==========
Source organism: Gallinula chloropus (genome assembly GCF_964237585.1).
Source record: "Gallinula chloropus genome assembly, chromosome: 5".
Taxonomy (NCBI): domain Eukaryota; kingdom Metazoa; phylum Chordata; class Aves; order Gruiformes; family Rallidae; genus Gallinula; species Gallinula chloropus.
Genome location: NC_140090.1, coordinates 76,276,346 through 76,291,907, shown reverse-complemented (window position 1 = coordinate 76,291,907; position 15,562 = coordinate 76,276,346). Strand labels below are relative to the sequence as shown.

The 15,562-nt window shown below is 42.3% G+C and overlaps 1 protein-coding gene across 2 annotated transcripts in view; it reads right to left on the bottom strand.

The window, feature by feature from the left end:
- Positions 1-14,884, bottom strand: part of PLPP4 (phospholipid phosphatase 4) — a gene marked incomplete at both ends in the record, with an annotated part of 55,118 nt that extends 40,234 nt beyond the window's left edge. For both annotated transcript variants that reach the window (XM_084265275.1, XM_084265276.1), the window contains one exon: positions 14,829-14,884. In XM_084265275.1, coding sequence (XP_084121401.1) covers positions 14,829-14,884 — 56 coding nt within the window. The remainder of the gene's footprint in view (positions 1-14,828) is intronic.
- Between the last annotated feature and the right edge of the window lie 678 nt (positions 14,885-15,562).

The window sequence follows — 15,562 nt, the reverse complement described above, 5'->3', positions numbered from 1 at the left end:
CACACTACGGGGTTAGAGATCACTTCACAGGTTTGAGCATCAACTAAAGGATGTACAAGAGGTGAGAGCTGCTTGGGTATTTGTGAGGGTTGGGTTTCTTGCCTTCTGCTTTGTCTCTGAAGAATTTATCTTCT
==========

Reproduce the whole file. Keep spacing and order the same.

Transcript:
Source organism: Gallinula chloropus (genome assembly GCF_964237585.1).
Source record: "Gallinula chloropus genome assembly, chromosome: 5".
Taxonomy (NCBI): domain Eukaryota; kingdom Metazoa; phylum Chordata; class Aves; order Gruiformes; family Rallidae; genus Gallinula; species Gallinula chloropus.
Genome location: NC_140090.1, coordinates 76,276,346 through 76,291,907, shown reverse-complemented (window position 1 = coordinate 76,291,907; position 15,562 = coordinate 76,276,346). Strand labels below are relative to the sequence as shown.

The 15,562-nt window shown below is 42.3% G+C and overlaps 1 protein-coding gene across 2 annotated transcripts in view; it reads right to left on the bottom strand.

The window, feature by feature from the left end:
- Positions 1-14,884, bottom strand: part of PLPP4 (phospholipid phosphatase 4) — a gene marked incomplete at both ends in the record, with an annotated part of 55,118 nt that extends 40,234 nt beyond the window's left edge. For both annotated transcript variants that reach the window (XM_084265275.1, XM_084265276.1), the window contains one exon: positions 14,829-14,884. In XM_084265275.1, coding sequence (XP_084121401.1) covers positions 14,829-14,884 — 56 coding nt within the window. The remainder of the gene's footprint in view (positions 1-14,828) is intronic.
- Between the last annotated feature and the right edge of the window lie 678 nt (positions 14,885-15,562).

The window sequence follows — 15,562 nt, the reverse complement described above, 5'->3', positions numbered from 1 at the left end:
CACACTACGGGGTTAGAGATCACTTCACAGGTTTGAGCATCAACTAAAGGATGTACAAGAGGTGAGAGCTGCTTGGGTATTTGTGAGGGTTGGGTTTCTTGCCTTCTGCTTTGTCTCTGAAGAATTTATCTTCT